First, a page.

Justice for Jimmy Dunn

James Dunn (1901-1967) is a beloved figure in the annals of show business.

The son of a Wall Street stockbroker, Dunn only briefly followed in his father’s footsteps before going into work that suited him much better: vaudeville. This led naturally to several Vitaphone shorts in 1929 and 1930: In the Nick of Time, The Song Plugger, Barefoot Days, The Varsity Show, and Tom Thumbs Down. And from here to features. His best remembered early work was in four Shirley Temple pictures for Fox in 1934: Stand Up and Cheer, Baby Take a Bow, Change of Heart and Bright Eyes. But he’d also made an impression in such dramas as Bad Girl (1931), Society Girl (1932), and Hello Sister (1933). He starred opposite Alice Faye in George White’s 1935 Scandals. But an affection for the bottle had him relegated to B pictures by the late 1930s.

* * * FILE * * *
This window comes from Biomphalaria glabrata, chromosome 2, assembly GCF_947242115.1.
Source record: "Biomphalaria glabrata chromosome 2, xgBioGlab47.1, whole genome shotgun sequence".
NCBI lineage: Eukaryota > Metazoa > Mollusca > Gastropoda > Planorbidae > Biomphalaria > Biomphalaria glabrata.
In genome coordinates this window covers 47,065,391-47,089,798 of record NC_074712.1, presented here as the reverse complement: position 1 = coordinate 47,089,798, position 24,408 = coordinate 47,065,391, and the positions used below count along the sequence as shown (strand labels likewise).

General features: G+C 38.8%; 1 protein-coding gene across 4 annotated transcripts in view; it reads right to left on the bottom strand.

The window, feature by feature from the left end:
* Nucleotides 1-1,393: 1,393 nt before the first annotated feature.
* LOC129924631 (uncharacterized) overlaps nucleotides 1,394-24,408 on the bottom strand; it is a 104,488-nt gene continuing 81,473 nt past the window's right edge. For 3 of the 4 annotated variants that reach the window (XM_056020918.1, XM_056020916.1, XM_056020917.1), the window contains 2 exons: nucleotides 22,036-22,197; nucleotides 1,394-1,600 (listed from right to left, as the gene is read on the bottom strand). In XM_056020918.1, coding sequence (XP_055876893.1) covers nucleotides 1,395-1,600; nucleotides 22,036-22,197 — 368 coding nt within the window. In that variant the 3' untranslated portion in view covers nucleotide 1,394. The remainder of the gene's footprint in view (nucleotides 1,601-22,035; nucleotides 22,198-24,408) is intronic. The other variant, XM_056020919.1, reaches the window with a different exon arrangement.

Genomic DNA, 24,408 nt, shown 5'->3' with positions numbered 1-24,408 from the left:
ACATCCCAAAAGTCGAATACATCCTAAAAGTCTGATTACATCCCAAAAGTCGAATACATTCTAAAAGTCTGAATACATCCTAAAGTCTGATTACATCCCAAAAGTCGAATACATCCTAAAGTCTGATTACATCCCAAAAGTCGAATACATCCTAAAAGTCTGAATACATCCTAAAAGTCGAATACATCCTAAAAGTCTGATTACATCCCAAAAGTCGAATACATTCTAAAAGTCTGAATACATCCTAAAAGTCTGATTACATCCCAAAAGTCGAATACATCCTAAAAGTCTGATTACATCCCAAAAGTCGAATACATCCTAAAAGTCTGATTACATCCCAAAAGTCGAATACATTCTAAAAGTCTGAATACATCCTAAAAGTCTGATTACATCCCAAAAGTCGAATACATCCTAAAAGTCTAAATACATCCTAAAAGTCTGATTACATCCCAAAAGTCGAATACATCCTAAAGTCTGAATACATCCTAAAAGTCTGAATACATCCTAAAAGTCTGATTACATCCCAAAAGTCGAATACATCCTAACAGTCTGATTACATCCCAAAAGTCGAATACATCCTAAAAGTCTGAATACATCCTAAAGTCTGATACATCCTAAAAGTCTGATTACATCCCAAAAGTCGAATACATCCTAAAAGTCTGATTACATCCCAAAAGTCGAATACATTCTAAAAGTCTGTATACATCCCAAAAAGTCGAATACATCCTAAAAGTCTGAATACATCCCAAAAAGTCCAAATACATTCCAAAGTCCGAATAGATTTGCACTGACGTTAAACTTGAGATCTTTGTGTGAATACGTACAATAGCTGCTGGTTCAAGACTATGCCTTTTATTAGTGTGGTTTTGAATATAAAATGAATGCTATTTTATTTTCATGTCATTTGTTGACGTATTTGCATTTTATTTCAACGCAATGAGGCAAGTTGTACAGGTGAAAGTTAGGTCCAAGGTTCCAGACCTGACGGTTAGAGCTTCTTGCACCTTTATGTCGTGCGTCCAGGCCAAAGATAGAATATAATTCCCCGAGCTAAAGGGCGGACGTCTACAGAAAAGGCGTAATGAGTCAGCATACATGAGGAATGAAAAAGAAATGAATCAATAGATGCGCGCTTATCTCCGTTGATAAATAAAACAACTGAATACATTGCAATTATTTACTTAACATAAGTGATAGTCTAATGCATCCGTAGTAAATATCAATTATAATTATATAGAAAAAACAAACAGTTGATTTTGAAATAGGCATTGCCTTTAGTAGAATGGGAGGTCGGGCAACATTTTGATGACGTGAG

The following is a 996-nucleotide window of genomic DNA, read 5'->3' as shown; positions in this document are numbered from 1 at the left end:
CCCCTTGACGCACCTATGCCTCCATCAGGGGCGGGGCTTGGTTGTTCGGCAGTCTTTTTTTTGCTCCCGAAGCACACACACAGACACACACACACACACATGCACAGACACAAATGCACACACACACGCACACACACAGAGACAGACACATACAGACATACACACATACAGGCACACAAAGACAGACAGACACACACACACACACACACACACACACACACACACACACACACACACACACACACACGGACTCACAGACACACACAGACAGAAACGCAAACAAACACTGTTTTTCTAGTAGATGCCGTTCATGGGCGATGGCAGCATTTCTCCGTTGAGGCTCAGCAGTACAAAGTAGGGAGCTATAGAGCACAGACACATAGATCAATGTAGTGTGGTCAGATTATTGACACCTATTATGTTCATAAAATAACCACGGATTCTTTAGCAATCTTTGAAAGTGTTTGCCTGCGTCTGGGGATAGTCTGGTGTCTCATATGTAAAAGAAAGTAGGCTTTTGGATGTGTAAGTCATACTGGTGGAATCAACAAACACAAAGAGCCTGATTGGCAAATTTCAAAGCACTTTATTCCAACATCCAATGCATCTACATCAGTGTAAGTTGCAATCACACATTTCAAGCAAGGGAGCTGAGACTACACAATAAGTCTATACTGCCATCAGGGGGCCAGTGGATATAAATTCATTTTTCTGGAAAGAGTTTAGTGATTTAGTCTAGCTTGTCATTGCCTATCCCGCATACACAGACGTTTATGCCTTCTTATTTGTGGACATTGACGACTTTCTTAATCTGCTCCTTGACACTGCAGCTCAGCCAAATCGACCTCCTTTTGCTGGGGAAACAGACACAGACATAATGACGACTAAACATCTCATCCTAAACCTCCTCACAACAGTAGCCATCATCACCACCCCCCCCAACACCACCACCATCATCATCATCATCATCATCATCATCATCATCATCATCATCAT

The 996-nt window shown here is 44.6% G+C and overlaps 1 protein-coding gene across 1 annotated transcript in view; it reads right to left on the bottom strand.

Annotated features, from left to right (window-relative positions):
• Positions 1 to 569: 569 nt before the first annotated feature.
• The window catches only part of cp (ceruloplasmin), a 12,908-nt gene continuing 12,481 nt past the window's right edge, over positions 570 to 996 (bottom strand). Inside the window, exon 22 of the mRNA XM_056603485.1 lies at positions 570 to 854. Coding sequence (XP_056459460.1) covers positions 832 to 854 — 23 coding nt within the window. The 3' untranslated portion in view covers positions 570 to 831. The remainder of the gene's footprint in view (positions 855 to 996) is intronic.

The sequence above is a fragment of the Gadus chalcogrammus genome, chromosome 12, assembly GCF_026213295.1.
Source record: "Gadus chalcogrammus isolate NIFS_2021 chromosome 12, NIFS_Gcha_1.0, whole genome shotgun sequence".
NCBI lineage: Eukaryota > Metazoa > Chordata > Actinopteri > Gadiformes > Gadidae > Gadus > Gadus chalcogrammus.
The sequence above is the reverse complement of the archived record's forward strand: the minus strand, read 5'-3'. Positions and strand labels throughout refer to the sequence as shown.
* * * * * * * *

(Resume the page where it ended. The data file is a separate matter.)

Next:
Then in 1945, a stroke of genius and a bit of stunt casting. Elia Kazan took a chance on him in the role of the alcoholic, irresponsible father in A Tree Grows in Brooklyn, a part that played on the public’s memory of his parts he’d played throughout his Hollywood career (as well as his real life), with more serious overtones. Dunn hit a home run and won a well deserved Best Supporting Actor Oscar for his efforts.

Unfortunately, this fleeting success did not revive his flagging career. His last starring role was his next one, in That Brennan Girl a.k.a. Tough Girl (1946). A handful of supporting parts followed, most notably The Bramble Bush (1960), although he did work frequently in television through the 1960s. From 1954 through 1956 he was a regular on It’s a Great Life with Frances Bavier (best remembered as Aunt Bee on The Andy Griffith Show). His last credit was the posthumously released TV movie Shadow Over Elveron (1968).

To learn more about vaudeville, where Jimmy Dunn got his start, please see No Applause, Just Throw Money: The Book That Made Vaudeville Famous.